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New 'Profile Prospectuses' Are a Quick Study

August 20, 1995|RUSS WILES | RUSS WILES, a financial writer for the Arizona Republic, specializes in mutual funds

Is it possible to put everything you need to know about a mutual fund onto a single sheet of paper? Probably not, but eight fund companies have unveiled their first efforts with that goal in mind.

In a test program, the eight families have introduced "profile prospectuses" designed to summarize the key facts that typically get buried in the regular prospectus, a type of owners manual supplied to shareholders and other interested parties. Unlike the regular prospectus, which can easily exceed 50 pages of legal mumbo jumbo, the short version can be read in minutes.

The profile document isn't intended to replace the regular prospectus but to accompany it. Investors will receive both when they seek information on a fund.

The eight fund families that introduced profile prospectuses on a total of 24 funds this month did so at the urging of the Securities and Exchange Commission, the federal agency that regulates the fund business. SEC Chairman Arthur Levitt has expressed concern that many investors don't understand the risks of funds that they buy.

The profile prospectus is intended to make for easier comparisons among funds. Each document lists the nuts and bolts on 11 key topic areas in a standard format. These areas include risk, performance and expenses.

With less room for verbiage, fund companies are forced to pick and choose their words carefully. For its goal, EuroPacific growth fund, part of the Los Angeles-based American Funds family, "seeks to make your money grow over time through investments in stocks of companies outside the United States," plain and simple.

As for risk, EuroPacific's profile prospectus carries this concise warning: "Stock prices rise and fall. Investing outside the U.S. involves special risks, such as currency fluctuations." That, plus a short general caveat that the fund's principal isn't guaranteed, is pretty much it.

Other fund groups offer a bit more detail. For example, Vanguard Group describes the dangers on its New York Insured Tax-Free fund in terms of credit risk, income volatility and principal changes caused by fluctuating interest rates. Vanguard's Prime Money-Market Reserves portfolio adds a sentence clarifying that it doesn't invest in derivatives.

One nice feature of the profile format is a standard bar chart that shows a fund's total returns over each of the last 10 years. Another plus is a section that addresses the types of investors for which a fund might be appropriate.

For example, Dreyfus International Equity, according to its profile prospectus, might be suitable for people seeking capital growth provided they also own a diverse mix of other investments and are willing to hold the fund for at least five years.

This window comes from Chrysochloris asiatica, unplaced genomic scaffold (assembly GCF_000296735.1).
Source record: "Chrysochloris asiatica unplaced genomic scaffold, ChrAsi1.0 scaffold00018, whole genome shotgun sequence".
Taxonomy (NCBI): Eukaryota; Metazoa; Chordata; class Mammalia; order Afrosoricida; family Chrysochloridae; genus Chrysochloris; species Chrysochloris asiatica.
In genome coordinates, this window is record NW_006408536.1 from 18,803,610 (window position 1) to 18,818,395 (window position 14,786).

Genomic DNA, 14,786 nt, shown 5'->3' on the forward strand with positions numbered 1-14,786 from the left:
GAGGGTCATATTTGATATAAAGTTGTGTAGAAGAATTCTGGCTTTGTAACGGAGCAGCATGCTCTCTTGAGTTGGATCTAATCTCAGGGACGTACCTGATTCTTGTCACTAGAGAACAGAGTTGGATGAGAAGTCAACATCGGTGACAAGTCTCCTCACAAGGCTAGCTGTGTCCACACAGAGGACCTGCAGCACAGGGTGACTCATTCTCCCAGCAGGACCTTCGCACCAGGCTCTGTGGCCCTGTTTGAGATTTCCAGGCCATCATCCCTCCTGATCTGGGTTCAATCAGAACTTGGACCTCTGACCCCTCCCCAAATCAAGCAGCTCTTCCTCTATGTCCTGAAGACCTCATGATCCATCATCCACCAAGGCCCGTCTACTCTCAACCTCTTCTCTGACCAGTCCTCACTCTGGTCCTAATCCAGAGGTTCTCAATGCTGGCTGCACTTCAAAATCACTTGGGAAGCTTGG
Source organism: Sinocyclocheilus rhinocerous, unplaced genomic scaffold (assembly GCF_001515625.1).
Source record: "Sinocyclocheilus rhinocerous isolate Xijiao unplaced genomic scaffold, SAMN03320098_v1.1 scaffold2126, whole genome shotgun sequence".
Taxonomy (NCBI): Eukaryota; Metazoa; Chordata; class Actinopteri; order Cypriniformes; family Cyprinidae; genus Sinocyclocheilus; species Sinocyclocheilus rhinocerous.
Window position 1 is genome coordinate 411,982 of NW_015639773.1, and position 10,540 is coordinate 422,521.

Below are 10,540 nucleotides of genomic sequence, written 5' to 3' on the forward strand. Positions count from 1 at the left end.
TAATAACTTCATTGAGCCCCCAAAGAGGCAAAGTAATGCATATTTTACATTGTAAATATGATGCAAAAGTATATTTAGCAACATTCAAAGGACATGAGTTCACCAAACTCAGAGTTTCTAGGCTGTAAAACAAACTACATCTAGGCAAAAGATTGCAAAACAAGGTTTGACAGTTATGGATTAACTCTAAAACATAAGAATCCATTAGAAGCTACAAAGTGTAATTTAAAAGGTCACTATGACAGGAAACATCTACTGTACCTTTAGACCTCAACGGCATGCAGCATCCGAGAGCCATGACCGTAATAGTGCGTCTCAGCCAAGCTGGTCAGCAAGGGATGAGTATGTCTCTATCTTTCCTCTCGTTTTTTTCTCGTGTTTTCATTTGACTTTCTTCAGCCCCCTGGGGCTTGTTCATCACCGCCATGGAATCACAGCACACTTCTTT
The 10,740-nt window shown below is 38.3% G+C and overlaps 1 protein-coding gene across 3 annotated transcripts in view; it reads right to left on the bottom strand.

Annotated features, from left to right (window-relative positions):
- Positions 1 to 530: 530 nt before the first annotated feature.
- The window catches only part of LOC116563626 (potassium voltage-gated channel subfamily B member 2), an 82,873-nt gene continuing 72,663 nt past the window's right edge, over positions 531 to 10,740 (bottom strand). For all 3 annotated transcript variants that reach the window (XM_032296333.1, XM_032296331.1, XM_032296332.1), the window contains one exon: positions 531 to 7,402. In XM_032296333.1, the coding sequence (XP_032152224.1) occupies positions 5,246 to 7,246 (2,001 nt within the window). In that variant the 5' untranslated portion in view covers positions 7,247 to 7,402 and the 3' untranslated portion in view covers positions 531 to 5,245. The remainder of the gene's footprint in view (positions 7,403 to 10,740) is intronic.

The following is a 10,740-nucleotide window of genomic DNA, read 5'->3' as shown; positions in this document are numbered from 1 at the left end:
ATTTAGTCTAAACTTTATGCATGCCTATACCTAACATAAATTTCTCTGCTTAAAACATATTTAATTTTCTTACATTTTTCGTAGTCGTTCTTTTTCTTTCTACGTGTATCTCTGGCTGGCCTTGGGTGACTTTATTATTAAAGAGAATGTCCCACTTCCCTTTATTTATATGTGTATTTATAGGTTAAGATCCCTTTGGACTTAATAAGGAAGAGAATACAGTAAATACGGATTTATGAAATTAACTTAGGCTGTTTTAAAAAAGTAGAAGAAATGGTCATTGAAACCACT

For money-market funds, the profile prospectus provides sufficient disclosure. These stable investments subject shareholders to a very small probability of loss and thus aren't worth a significant research effort. It's doubtful many people read the full prospectus for a money fund anyway.

Yet the abbreviated prospectus format includes a few shortcomings when it comes to stock and bond funds.

One drawback is jargon creep. With less room available for explanations, some firms incorporate financial buzzwords into the text without defining them. Would-be investors in the Scudder Emerging Markets income fund, for instance, had better know the meaning of such terms as "weighted average maturity," "distribution-reinvestment fee" and "30-day net annualized SEC yield."

Another definition problem concerns the terms "total return" and "yield," which several fund companies discuss in the same breath without offering explanations of either.

Then there's a general lack of details on how funds are managed. T. Rowe Price Equity Income is one of the few that tells what types of companies it buys in terms of the "value" or "growth" stock-picking styles. Most other funds don't provide examples of the types of stocks they might own.

Perhaps the major disappointment involves disclosures on portfolio management, or the lack thereof. Of 19 profile prospectuses reviewed, none name the person calling the investment shots for these funds or provide a sketch of that individual's experience or training.

Nor is there much information about the sponsoring fund companies. T. Rowe Price mentions that it was founded in 1937 and manages $60 billion in 3 million accounts, while American Funds reveals that its funds employ multiple managers. These tidbits are representative of the maximum extent of disclosures made by any of the eight families about their own operations.

If the SEC deems the profile prospectus worthwhile during the open-ended trial run, the agency will probably sanction the abbreviated format for use on a permanent basis for all fund groups. Families still would be required to supply regular prospectuses on request, assuming investors want them.


Bear Stearns has introduced an usual mutual fund that picks stocks largely on the basis of insider transactions at various companies.

The Bear Stearns Insiders Select portfolio evaluates the buying and selling activity of a firm's officers, directors and large shareholders, supplementing that with more conventional fundamental research.

The 2-month-old fund (800) 766-4111; $1,000 minimum on taxable accounts, comes in two shares classes, with a maximum sales charge of 4.75%.

The portfolio has attracted $15 million in assets.

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